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Topic: Secrets of Brother John Hamman & The Complete works of Derek Dingle Reprints
Message: Posted by: Edmund Dantes (Sep 8, 2006 05:54PM)
Hi,

I just got an email from Kaufman & Co. to say my copies of the above books have been despatched! I've been after these books for years! I'm so glad they finally got round to reprinting them. You can get them through the Genii website.

Now please hurry Mr Postman, I can't wait!
Message: Posted by: Kimura (Sep 9, 2006 09:44AM)
Is this true? The pre-publication prices last until 30th September so I presumed they wouldn't even come off the printing presses until around then.
Message: Posted by: Magiguy (Sep 9, 2006 10:28AM)
Quite true. Kaufman mentioned that the books were due back from the printer on August 30th, and that he expected them to ship (and possibly even arrive in the hands of the purchasers) by the middle of September. Great books! You're in for a real treat.
Message: Posted by: Kimura (Sep 9, 2006 11:35AM)
Awesome news, just ordered them today. I'm glad that they will hit my doormat earlier than expected :)
Message: Posted by: daway0612 (Sep 9, 2006 11:37AM)
Does anyone know where this is available?
Message: Posted by: Magiguy (Sep 9, 2006 12:08PM)
[quote]
On 2006-09-09 12:37, daway0612 wrote:
Does anyone know where this is available?
[/quote]

They'll likely be pretty much everywhere, soon enough. For now you can get them at Kaufman and Company.
http://kaufman.geniimagazine.com/
Message: Posted by: msc455magic (Sep 10, 2006 12:01PM)
The Complete Works of Derek Dingle is mine ^^

msc455magic
Message: Posted by: Magiguy (Sep 11, 2006 10:39PM)
Kaufman also mentions that he is exploring the technologies behind the current print-on-demand possibilities. I hope others do, as well. In the not too distant future I'd like to think that we may actually see an end to the "out of print" status of a number of classics we've all been dying to get our hands on.
Message: Posted by: anticoin (Sep 12, 2006 12:57PM)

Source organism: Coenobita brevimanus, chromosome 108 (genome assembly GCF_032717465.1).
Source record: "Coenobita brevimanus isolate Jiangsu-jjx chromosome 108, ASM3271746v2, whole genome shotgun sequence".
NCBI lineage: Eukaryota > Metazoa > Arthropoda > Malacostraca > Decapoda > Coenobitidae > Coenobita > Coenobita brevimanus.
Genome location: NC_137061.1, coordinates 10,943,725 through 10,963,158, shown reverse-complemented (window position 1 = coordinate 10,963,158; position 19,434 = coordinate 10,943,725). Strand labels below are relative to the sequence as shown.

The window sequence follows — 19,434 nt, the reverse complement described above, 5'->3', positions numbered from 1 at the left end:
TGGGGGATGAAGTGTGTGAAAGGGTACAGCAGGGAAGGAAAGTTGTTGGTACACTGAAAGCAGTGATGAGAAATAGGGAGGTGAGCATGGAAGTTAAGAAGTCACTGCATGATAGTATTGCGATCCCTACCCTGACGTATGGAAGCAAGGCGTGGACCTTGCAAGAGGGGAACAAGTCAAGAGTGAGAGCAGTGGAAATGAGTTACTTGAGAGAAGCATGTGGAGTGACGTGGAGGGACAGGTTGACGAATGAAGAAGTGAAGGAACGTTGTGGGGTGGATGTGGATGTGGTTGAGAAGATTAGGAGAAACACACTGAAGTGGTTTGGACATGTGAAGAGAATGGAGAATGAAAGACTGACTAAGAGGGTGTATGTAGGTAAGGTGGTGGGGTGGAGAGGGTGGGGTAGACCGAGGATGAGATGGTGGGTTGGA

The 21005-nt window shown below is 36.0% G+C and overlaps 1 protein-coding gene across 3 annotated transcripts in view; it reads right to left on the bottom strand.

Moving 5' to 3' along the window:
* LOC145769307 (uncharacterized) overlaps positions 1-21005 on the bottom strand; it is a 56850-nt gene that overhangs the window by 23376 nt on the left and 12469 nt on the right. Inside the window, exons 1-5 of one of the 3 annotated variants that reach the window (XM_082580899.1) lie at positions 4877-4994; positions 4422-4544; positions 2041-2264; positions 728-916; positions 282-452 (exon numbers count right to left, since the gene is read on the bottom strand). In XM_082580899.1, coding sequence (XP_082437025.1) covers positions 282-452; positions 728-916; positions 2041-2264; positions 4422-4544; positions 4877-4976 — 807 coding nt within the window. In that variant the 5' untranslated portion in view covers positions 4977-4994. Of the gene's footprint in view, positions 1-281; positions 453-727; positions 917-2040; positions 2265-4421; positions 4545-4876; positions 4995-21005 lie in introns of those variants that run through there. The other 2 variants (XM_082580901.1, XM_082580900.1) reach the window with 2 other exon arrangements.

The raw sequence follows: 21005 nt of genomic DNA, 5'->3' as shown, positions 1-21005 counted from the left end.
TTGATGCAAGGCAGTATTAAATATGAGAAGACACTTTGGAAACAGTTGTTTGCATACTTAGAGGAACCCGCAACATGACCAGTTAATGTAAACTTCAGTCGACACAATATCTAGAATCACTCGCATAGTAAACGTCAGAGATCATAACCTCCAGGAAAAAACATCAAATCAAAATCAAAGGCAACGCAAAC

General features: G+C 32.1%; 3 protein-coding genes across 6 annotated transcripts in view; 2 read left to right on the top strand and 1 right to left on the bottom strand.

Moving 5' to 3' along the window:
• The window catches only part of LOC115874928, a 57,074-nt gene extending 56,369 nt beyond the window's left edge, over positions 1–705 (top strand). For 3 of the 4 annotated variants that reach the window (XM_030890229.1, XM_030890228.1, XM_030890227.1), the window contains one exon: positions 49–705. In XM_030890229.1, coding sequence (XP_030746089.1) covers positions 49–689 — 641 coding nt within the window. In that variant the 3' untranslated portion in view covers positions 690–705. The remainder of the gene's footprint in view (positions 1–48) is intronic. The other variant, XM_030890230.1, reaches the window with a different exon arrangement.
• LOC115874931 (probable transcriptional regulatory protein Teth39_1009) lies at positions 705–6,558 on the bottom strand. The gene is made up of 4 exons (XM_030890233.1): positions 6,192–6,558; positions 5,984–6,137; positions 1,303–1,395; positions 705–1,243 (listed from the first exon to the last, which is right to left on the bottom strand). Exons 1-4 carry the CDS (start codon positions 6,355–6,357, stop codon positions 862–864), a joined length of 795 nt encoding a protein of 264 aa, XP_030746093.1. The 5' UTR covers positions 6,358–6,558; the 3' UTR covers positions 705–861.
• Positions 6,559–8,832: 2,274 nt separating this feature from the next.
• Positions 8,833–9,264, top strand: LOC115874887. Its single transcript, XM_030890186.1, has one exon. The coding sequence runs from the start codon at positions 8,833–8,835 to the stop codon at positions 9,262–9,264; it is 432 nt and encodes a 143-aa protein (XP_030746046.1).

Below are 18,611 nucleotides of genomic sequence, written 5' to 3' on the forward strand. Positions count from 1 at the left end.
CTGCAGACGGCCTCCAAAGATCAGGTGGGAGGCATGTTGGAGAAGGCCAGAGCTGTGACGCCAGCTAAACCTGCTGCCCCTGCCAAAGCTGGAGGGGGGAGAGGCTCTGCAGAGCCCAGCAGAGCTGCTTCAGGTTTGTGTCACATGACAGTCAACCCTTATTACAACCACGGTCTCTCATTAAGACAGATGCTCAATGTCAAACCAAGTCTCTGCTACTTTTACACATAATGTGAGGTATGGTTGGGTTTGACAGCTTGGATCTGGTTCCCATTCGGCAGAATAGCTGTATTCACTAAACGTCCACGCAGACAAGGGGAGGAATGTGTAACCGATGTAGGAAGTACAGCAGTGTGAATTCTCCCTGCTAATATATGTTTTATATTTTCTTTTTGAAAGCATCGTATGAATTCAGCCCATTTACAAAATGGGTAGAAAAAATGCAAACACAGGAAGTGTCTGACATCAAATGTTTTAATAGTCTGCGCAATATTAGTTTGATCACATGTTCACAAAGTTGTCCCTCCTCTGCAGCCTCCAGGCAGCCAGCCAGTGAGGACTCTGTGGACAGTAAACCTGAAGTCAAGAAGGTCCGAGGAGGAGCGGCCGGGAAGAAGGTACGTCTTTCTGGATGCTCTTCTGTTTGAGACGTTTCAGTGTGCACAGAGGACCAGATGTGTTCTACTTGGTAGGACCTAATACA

But at the same time, making every oop book reprinted will take away the special-ness of the books....
Message: Posted by: Jeff Corn (Sep 13, 2006 09:53AM)
Yes, but it will also help those of us that weren't around when the originals came out.
Message: Posted by: boinko (Sep 13, 2006 01:42PM)
[quote]
On 2006-09-12 13:57, anticoin wrote:
But at the same time, making every oop book reprinted will take away the special-ness of the books....
[/quote]

What exactly is the "special-ness" of an out-of-print magic book?

Do you mean special-ness as in "scarcity of explanation for those who weren't around when the book was published in the first place" or special-ness as in "look, I've got Hilliard and can command $250 on ebay?"

I can sorta understand the former. In general, the literature of magic is intentionally obscured, scattered, and sometimes underground. That makes sense -- up to a point.

But I'm pretty cynical, so I'm guessing the only people begrudging Kaufman (or anyone) for reprinting canonical "essentials" are the people who figured they were gonna sell their Hamman and Dingle and Roth to a younger magician for a rip-off price.
Message: Posted by: Andrew Loh (Sep 13, 2006 09:42PM)
Hey, this is fast. I already saw lots of online magic shops start selling those books. I have been waiting for so long.

Cheers,
Andrew
Message: Posted by: Turk (Sep 13, 2006 11:40PM)
[quote]
On 2006-09-11 23:39, Magiguy wrote:
Kaufman also mentions that he is exploring the technologies behind the current print-on-demand possibilities. I hope others do, as well. In the not too distant future I'd like to think that we may actually see an end to the "out of print" status of a number of classics we've all been dying to get our hands on.
[/quote]

Gosh, I hope so!! I love that idea for magic books!! This would be a win-win for everyone except perhaps the speculators that buy magic books as "collectibles" and then hoard them for later sale at astronmical prices.

Print-on-demand books might even become a self-regulating phenomenon that weeds out bad books and minimizes the "damage" of such works. It might even result that former "limited initial run quantities or 500" might not even be reached if a book turns out to be a poor value and the initial reviews pan the book. As it stands now, a lot of the limited runs make their money just on the scarcity or potential scarcity of the book. If a book had to stand on its own two feet and depend on the word getting out that it was a quality book and a great value for the money, we might even see a book do less in sales that a traditional limited run book does today.

Assuming that print-on-demand books become the new book printing standard, might it also be possible that a new standard practice in the industry emerges whereby a book publisher have a pre-published announcement that the first 500 copies (or 1,000 copies? or 5,000 copies?) of "X" book would be able to be entitled "First Edition" and possibly be printed on a special paper or on a certain color of paper and that all other copies would be entitled "Second Edition" and be printed on ordinary white stock paper? If so, I can still see a collector's market existing side-by-side with a "secondary" alternative market (for us peons). That might be the best of both worlds and a win-win for all parties involved.

Mike

P.S. Just had a thought about Minch/Maven's "The Protocols of the Elders of Magic" work. I just have to wonder how many copies of that book would have been sold if it had only been available as a print-on-demand book? Would it have ever matched its limited run of 500 copies had it been a print-on-demand book and as the initial reviews came in from the first group of buyers?